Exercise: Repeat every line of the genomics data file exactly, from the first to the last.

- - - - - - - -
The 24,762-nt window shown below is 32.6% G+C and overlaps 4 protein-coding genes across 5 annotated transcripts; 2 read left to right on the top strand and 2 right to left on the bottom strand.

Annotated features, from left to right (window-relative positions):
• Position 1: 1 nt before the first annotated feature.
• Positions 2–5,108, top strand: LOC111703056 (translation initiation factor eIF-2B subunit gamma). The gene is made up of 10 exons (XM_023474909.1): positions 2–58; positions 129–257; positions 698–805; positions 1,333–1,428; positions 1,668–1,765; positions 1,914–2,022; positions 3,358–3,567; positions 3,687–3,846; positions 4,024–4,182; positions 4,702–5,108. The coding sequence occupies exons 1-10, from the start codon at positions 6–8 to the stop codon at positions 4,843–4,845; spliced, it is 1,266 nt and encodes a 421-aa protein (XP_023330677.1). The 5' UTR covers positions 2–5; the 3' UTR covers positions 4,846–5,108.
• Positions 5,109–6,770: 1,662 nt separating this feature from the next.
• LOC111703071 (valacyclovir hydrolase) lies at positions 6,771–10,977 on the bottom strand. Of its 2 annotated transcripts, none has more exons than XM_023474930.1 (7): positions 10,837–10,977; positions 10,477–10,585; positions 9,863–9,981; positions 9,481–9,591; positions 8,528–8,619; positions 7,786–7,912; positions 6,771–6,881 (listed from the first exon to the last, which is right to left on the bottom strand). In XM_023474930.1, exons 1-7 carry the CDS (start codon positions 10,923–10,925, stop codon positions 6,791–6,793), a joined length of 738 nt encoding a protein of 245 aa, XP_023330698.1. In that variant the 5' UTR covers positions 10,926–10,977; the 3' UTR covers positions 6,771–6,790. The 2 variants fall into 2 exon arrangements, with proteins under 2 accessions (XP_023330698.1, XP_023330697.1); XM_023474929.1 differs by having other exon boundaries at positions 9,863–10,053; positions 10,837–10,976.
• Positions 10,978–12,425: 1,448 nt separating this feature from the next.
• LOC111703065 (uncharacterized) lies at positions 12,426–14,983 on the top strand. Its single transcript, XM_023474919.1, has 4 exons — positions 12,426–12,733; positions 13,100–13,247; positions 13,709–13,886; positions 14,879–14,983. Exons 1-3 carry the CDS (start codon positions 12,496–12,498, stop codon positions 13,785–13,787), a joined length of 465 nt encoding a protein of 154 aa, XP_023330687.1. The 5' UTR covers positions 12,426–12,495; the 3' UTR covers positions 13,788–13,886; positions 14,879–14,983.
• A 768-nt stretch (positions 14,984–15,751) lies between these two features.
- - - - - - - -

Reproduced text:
The 24,762-nt window shown below is 32.6% G+C and overlaps 4 protein-coding genes across 5 annotated transcripts; 2 read left to right on the top strand and 2 right to left on the bottom strand.

Annotated features, from left to right (window-relative positions):
• Position 1: 1 nt before the first annotated feature.
• Positions 2–5,108, top strand: LOC111703056 (translation initiation factor eIF-2B subunit gamma). The gene is made up of 10 exons (XM_023474909.1): positions 2–58; positions 129–257; positions 698–805; positions 1,333–1,428; positions 1,668–1,765; positions 1,914–2,022; positions 3,358–3,567; positions 3,687–3,846; positions 4,024–4,182; positions 4,702–5,108. The coding sequence occupies exons 1-10, from the start codon at positions 6–8 to the stop codon at positions 4,843–4,845; spliced, it is 1,266 nt and encodes a 421-aa protein (XP_023330677.1). The 5' UTR covers positions 2–5; the 3' UTR covers positions 4,846–5,108.
• Positions 5,109–6,770: 1,662 nt separating this feature from the next.
• LOC111703071 (valacyclovir hydrolase) lies at positions 6,771–10,977 on the bottom strand. Of its 2 annotated transcripts, none has more exons than XM_023474930.1 (7): positions 10,837–10,977; positions 10,477–10,585; positions 9,863–9,981; positions 9,481–9,591; positions 8,528–8,619; positions 7,786–7,912; positions 6,771–6,881 (listed from the first exon to the last, which is right to left on the bottom strand). In XM_023474930.1, exons 1-7 carry the CDS (start codon positions 10,923–10,925, stop codon positions 6,791–6,793), a joined length of 738 nt encoding a protein of 245 aa, XP_023330698.1. In that variant the 5' UTR covers positions 10,926–10,977; the 3' UTR covers positions 6,771–6,790. The 2 variants fall into 2 exon arrangements, with proteins under 2 accessions (XP_023330698.1, XP_023330697.1); XM_023474929.1 differs by having other exon boundaries at positions 9,863–10,053; positions 10,837–10,976.
• Positions 10,978–12,425: 1,448 nt separating this feature from the next.
• LOC111703065 (uncharacterized) lies at positions 12,426–14,983 on the top strand. Its single transcript, XM_023474919.1, has 4 exons — positions 12,426–12,733; positions 13,100–13,247; positions 13,709–13,886; positions 14,879–14,983. Exons 1-3 carry the CDS (start codon positions 12,496–12,498, stop codon positions 13,785–13,787), a joined length of 465 nt encoding a protein of 154 aa, XP_023330687.1. The 5' UTR covers positions 12,426–12,495; the 3' UTR covers positions 13,788–13,886; positions 14,879–14,983.
• A 768-nt stretch (positions 14,984–15,751) lies between these two features.